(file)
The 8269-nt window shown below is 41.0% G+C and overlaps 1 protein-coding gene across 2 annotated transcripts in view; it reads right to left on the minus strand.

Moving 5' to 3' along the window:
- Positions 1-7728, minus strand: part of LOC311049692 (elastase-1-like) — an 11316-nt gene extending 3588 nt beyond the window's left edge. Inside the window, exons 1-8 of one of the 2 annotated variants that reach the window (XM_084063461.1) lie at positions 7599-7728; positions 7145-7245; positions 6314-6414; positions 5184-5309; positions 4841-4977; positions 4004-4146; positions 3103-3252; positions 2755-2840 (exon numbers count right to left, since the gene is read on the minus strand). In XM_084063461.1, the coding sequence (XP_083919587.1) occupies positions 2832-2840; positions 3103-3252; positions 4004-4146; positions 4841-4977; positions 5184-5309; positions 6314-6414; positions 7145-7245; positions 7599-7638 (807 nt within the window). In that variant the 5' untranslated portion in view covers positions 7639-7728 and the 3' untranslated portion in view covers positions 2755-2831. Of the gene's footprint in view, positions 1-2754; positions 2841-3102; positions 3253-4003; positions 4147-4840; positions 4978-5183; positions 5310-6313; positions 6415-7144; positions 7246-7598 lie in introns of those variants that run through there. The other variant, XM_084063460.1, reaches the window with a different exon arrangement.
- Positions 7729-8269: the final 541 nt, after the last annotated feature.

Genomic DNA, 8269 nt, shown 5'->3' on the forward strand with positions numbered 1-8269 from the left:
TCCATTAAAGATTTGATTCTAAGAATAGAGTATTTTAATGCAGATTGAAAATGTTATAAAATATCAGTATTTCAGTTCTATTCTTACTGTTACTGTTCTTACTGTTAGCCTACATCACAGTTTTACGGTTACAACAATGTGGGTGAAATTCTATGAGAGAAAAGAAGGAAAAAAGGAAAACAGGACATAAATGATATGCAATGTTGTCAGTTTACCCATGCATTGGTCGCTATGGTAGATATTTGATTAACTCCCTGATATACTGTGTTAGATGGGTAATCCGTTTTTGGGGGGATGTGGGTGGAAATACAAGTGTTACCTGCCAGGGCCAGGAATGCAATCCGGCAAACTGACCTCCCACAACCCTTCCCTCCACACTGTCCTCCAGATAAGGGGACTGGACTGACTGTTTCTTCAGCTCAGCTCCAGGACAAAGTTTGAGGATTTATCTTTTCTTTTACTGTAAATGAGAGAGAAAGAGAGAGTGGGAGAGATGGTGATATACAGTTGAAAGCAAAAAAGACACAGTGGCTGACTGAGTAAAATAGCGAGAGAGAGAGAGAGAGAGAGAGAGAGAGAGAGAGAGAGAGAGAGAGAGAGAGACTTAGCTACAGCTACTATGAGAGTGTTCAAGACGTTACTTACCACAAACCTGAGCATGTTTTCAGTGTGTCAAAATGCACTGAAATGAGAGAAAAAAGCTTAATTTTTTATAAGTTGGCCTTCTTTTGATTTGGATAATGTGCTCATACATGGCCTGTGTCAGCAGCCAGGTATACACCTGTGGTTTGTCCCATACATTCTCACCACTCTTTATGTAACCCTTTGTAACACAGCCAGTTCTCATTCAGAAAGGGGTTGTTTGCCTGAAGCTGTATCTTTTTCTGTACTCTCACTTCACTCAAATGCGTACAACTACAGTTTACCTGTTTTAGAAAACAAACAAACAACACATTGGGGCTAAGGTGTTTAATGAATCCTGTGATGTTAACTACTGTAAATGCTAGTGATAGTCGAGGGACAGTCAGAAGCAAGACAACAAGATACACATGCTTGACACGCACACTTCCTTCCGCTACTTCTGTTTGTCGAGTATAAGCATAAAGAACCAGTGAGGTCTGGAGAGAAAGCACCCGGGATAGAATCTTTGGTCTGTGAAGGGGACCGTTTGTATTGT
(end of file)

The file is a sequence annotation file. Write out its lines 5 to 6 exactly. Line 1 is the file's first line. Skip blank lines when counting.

Genomic DNA, 8269 nt, shown 5'->3' on the forward strand with positions numbered 1-8269 from the left:
TCCATTAAAGATTTGATTCTAAGAATAGAGTATTTTAATGCAGATTGAAAATGTTATAAAATATCAGTATTTCAGTTCTATTCTTACTGTTACTGTTCTTACTGTTAGCCTACATCACAGTTTTACGGTTACAACAATGTGGGTGAAATTCTATGAGAGAAAAGAAGGAAAAAAGGAAAACAGGACATAAATGATATGCAATGTTGTCAGTTTACCCATGCATTGGTCGCTATGGTAGATATTTGATTAACTCCCTGATATACTGTGTTAGATGGGTAATCCGTTTTTGGGGGGATGTGGGTGGAAATACAAGTGTTACCTGCCAGGGCCAGGAATGCAATCCGGCAAACTGACCTCCCACAACCCTTCCCTCCACACTGTCCTCCAGATAAGGGGACTGGACTGACTGTTTCTTCAGCTCAGCTCCAGGACAAAGTTTGAGGATTTATCTTTTCTTTTACTGTAAATGAGAGAGAAAGAGAGAGTGGGAGAGATGGTGATATACAGTTGAAAGCAAAAAAGACACAGTGGCTGACTGAGTAAAATAGCGAGAGAGAGAGAGAGAGAGAGAGAGAGAGAGAGAGAGAGAGAGAGAGAGAGAGACTTAGCTACAGCTACTATGAGAGTGTTCAAGACGTTACTTACCACAAACCTGAGCATGTTTTCAGTGTGTCAAAATGCACTGAAATGAGAGAAAAAAGCTTAATTTTTTATAAGTTGGCCTTCTTTTGATTTGGATAATGTGCTCATACATGGCCTGTGTCAGCAGCCAGGTATACACCTGTGGTTTGTCCCATACATTCTCACCACTCTTTATGTAACCCTTTGTAACACAGCCAGTTCTCATTCAGAAAGGGGTTGTTTGCCTGAAGCTGTATCTTTTTCTGTACTCTCACTTCACTCAAATGCGTACAACTACAGTTTACCTGTTTTAGAAAACAAACAAACAACACATTGGGGCTAAGGTGTTTAATGAATCCTGTGATGTTAACTACTGTAAATGCTAGTGATAGTCGAGGGACAGTCAGAAGCAAGACAACAAGATACACATGCTTGACACGCACACTTCCTTCCGCTACTTCTGTTTGTCGAGTATAAGCATAAAGAACCAGTGAGGTCTGGAGAGAAAGCACCCGGGATAGAATCTTTGGTCTGTGAAGGGGACCGTTTGTATTGT